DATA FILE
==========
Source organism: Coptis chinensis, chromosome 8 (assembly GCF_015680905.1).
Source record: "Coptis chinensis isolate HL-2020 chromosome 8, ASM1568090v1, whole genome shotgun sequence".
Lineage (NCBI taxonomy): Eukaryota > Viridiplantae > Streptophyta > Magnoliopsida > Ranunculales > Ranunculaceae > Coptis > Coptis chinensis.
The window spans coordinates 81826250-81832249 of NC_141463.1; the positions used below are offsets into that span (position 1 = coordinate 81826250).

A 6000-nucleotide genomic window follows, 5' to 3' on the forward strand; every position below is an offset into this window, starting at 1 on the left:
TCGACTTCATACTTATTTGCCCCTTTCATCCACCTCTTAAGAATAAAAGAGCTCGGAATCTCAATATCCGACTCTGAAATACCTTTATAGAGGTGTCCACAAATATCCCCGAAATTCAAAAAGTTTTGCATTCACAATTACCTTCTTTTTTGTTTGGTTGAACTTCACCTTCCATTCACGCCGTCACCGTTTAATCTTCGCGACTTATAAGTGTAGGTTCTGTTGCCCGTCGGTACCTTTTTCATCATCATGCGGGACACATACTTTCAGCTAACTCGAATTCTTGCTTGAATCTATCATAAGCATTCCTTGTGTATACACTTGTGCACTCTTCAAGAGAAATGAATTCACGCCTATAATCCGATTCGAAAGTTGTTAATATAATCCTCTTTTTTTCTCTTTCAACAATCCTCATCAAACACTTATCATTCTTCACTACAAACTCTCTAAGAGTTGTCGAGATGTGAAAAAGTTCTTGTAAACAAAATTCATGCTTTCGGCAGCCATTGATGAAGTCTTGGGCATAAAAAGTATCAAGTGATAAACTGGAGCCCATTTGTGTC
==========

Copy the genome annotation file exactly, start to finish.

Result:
Source organism: Coptis chinensis, chromosome 8 (assembly GCF_015680905.1).
Source record: "Coptis chinensis isolate HL-2020 chromosome 8, ASM1568090v1, whole genome shotgun sequence".
Lineage (NCBI taxonomy): Eukaryota > Viridiplantae > Streptophyta > Magnoliopsida > Ranunculales > Ranunculaceae > Coptis > Coptis chinensis.
The window spans coordinates 81826250-81832249 of NC_141463.1; the positions used below are offsets into that span (position 1 = coordinate 81826250).

A 6000-nucleotide genomic window follows, 5' to 3' on the forward strand; every position below is an offset into this window, starting at 1 on the left:
TCGACTTCATACTTATTTGCCCCTTTCATCCACCTCTTAAGAATAAAAGAGCTCGGAATCTCAATATCCGACTCTGAAATACCTTTATAGAGGTGTCCACAAATATCCCCGAAATTCAAAAAGTTTTGCATTCACAATTACCTTCTTTTTTGTTTGGTTGAACTTCACCTTCCATTCACGCCGTCACCGTTTAATCTTCGCGACTTATAAGTGTAGGTTCTGTTGCCCGTCGGTACCTTTTTCATCATCATGCGGGACACATACTTTCAGCTAACTCGAATTCTTGCTTGAATCTATCATAAGCATTCCTTGTGTATACACTTGTGCACTCTTCAAGAGAAATGAATTCACGCCTATAATCCGATTCGAAAGTTGTTAATATAATCCTCTTTTTTTCTCTTTCAACAATCCTCATCAAACACTTATCATTCTTCACTACAAACTCTCTAAGAGTTGTCGAGATGTGAAAAAGTTCTTGTAAACAAAATTCATGCTTTCGGCAGCCATTGATGAAGTCTTGGGCATAAAAAGTATCAAGTGATAAACTGGAGCCCATTTGTGTC